The cheddar just won a gold medal at the Good Food awards in San Francisco. We recently set aside a couple truckles (cylindrical wheels of cheese) of Gold so we can age them to 10 months. I just tried some the other day and oh man is it good. We’ve started increasing our cheddar production in hopes that we can set aside more truckles for further aging without disrupting our current demand.

Reynolds in the cheese cave. (Image courtesy of Nature's Harmony Farm)

Reynolds in the cheese cave. (Image courtesy of Nature’s Harmony Farm)

Are there certain cheeses that you’d like to make but can’t because of overly stringent food safety laws? Are there any laws that you boss would like to see changed?

To answer quite simply, not really. We haven’t run into any red tape that keeps us from making whatever we want to make.

How much learning/training will it take you before you could comfortably make all these cheeses without thinking about it?

That’s hard for me to know, mainly because I haven’t even tried any cheese that I’ve made on my own so far. The first cheddar we made this season was on October 22nd, so it won’t be ready until April. But I know I’ll be spending a couple years out here because there are so many things beyond cheese making to learn. I think I’ll be ready to move on once I develop my own cheese and build a market for it.

Where does most of the cheese you produce end up? Do you supply local restaurants and markets?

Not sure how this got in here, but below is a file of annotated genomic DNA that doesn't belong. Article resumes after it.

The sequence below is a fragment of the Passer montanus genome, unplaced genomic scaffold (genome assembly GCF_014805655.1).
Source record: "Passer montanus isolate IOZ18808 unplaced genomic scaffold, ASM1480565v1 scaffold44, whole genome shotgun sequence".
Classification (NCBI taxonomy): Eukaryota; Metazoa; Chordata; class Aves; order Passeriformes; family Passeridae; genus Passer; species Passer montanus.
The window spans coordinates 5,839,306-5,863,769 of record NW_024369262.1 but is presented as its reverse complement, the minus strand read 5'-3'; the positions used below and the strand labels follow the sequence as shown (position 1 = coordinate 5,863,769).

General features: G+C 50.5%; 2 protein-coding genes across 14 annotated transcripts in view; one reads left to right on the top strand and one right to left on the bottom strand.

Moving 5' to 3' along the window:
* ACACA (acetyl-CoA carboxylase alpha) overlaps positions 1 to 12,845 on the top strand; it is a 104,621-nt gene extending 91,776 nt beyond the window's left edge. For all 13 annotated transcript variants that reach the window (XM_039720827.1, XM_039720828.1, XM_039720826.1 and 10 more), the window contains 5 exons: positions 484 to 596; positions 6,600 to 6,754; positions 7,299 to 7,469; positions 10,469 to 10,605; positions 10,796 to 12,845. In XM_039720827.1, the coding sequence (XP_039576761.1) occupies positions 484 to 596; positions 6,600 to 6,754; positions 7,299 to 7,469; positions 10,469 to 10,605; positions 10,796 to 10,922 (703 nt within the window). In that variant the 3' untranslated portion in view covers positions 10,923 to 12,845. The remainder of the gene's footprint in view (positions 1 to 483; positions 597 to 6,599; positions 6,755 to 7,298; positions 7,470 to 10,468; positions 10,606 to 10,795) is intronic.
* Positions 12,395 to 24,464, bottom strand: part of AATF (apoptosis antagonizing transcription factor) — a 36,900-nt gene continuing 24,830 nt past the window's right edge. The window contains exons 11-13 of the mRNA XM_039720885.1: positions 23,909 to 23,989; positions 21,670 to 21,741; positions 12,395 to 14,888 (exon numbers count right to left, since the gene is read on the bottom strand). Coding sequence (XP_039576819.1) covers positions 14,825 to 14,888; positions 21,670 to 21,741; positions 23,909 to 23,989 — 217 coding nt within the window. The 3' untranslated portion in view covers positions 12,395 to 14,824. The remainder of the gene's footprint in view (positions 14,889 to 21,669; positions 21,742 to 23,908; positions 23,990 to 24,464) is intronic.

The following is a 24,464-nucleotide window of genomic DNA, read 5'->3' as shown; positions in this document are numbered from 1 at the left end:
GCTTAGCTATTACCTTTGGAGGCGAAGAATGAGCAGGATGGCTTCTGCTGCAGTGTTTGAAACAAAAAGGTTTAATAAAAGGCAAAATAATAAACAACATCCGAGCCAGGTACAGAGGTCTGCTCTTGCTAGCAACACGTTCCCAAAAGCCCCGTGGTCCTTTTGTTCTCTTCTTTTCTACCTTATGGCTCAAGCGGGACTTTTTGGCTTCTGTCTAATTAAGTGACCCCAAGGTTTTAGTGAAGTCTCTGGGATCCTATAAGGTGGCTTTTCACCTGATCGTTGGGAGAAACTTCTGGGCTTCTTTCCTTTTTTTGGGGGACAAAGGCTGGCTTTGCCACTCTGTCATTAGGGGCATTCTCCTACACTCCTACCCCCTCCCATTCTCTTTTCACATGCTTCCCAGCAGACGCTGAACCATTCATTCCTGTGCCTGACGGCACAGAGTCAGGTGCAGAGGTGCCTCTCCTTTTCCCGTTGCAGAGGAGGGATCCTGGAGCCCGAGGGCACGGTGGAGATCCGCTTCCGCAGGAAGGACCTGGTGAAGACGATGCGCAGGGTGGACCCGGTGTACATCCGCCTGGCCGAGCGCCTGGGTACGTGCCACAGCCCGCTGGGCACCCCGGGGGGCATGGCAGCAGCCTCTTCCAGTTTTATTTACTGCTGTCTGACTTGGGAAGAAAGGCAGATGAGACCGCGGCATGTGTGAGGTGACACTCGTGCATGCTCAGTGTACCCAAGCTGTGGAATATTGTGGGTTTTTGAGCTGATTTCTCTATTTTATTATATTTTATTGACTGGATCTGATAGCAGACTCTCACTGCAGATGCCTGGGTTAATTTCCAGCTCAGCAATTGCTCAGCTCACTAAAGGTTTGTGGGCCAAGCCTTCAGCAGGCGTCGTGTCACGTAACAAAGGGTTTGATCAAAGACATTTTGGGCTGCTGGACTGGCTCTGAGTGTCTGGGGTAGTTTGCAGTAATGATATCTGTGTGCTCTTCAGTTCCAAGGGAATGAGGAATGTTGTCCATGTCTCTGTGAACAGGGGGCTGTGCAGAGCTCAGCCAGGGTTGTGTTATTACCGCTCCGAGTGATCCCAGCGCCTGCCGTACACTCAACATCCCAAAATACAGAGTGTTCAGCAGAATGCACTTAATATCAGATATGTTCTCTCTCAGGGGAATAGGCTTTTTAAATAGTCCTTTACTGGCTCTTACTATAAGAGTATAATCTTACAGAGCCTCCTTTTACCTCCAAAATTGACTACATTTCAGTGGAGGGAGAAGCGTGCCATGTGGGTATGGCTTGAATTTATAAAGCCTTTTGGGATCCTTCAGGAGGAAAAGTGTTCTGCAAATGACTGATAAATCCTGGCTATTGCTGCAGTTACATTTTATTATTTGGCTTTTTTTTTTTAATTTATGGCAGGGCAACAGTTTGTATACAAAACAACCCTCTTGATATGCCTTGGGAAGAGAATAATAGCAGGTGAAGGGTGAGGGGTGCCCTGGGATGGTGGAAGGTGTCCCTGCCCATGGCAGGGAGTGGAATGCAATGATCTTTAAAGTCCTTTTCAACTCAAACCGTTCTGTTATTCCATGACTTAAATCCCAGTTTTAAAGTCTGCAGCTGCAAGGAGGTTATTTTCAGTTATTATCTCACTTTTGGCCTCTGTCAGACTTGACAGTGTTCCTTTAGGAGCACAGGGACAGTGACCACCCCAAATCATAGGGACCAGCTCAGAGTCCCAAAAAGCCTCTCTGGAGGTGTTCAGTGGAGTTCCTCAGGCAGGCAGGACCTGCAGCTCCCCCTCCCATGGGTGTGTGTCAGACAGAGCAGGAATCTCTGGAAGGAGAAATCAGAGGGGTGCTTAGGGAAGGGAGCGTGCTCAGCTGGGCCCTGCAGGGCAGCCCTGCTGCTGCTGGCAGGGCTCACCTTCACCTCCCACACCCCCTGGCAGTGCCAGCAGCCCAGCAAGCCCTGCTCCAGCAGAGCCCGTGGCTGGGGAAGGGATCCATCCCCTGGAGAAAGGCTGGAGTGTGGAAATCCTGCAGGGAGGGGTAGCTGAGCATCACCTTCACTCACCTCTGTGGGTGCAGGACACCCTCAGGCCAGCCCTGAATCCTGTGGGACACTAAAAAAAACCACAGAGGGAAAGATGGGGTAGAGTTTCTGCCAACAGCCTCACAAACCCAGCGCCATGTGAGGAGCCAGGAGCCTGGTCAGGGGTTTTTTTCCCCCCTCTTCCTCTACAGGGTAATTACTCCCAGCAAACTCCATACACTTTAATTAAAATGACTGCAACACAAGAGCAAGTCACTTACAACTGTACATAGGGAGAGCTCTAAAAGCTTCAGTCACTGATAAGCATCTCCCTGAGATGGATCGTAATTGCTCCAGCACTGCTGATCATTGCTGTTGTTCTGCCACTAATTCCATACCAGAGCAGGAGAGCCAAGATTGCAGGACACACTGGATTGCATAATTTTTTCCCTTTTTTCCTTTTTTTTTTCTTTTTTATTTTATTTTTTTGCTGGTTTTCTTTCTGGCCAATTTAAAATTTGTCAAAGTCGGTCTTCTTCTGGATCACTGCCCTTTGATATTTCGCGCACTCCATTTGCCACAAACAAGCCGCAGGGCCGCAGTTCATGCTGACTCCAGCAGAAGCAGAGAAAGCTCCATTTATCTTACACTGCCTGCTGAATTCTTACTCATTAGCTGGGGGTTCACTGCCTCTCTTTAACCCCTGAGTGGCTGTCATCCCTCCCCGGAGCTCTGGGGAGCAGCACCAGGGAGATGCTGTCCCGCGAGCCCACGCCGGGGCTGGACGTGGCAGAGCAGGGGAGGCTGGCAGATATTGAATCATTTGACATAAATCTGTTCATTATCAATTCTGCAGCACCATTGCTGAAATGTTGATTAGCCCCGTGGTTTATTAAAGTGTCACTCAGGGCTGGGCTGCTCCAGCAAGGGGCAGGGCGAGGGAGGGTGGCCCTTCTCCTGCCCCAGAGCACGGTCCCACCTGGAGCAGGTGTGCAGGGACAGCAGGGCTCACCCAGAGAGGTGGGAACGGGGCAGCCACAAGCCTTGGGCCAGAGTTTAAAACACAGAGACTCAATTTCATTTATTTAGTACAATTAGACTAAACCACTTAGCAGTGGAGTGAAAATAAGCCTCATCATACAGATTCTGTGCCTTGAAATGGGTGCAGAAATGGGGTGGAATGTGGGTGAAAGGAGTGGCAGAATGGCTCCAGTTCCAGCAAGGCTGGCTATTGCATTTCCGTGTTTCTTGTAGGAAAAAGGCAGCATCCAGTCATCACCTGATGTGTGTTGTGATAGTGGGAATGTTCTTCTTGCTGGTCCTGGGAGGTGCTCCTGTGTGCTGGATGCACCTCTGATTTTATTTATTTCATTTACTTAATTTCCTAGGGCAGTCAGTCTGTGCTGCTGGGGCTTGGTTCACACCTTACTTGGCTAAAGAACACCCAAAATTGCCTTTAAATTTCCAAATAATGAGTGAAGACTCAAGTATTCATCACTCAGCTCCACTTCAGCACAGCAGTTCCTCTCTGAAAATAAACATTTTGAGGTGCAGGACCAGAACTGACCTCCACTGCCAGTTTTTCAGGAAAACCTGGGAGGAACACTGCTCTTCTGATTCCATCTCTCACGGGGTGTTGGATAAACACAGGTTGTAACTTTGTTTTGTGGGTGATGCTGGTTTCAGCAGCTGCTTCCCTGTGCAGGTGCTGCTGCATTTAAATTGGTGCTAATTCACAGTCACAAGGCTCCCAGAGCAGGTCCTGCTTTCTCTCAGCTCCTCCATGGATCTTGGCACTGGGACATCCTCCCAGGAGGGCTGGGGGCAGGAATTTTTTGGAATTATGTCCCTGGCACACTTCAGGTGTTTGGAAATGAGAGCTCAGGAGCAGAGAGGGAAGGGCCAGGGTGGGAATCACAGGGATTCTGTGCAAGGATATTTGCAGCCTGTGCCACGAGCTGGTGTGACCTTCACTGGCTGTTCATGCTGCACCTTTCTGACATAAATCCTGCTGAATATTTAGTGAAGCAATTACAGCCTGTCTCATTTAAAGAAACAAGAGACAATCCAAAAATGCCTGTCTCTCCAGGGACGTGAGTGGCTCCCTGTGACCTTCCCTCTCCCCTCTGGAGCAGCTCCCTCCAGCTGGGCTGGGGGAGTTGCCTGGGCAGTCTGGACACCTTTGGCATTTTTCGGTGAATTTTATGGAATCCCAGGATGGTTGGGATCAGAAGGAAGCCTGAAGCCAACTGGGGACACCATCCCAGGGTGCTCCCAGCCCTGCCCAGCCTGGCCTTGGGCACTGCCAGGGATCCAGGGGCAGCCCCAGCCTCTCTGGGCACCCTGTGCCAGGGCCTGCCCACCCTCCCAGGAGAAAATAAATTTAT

Most of our cheese is sold by the wheel at a wholesale rate. Many restaurants in Athens buy our cheese, which is only 45 minutes away. We just picked up an account with Kroger, who has started selling our cheese in a couple locations in the northeast Georgia area. We even sold a wheel of Fortsonia to a shop out in Oakland, CA, so we’re starting to get out our name out there.

We opened a store here on the farm around mid-November so we can start selling more cheese at a retail rate, not only because we can sell it for more money, but it’s always good to develop a relationship with the community that’s eating your product. We also sell a bunch of great small batch, artisinal products ranging from jams made with alcohol to small batch tonic.

How soon until you can start sending me free cheese? How many people have asked you this?

I get it a lot [laughs]. I hardly get free cheese myself!

______________________________________________________________________________

CharlieCharlie Crespo (@Little_Utopia) is the editor-in-chief of Little Utopia.

Previously from Charlie Crespo:
Viral Video of the Week: There’s Nothing Quite Like Local News
The Sochi Olympics are an Unmitigated Disaster (And the Games Have Barely Begun)
Viral Video of the Week: Epic Chess Match
How Will Super Bowl XLVIII Affect Peyton Manning’s Legacy?
Someone Please Hire Me to do This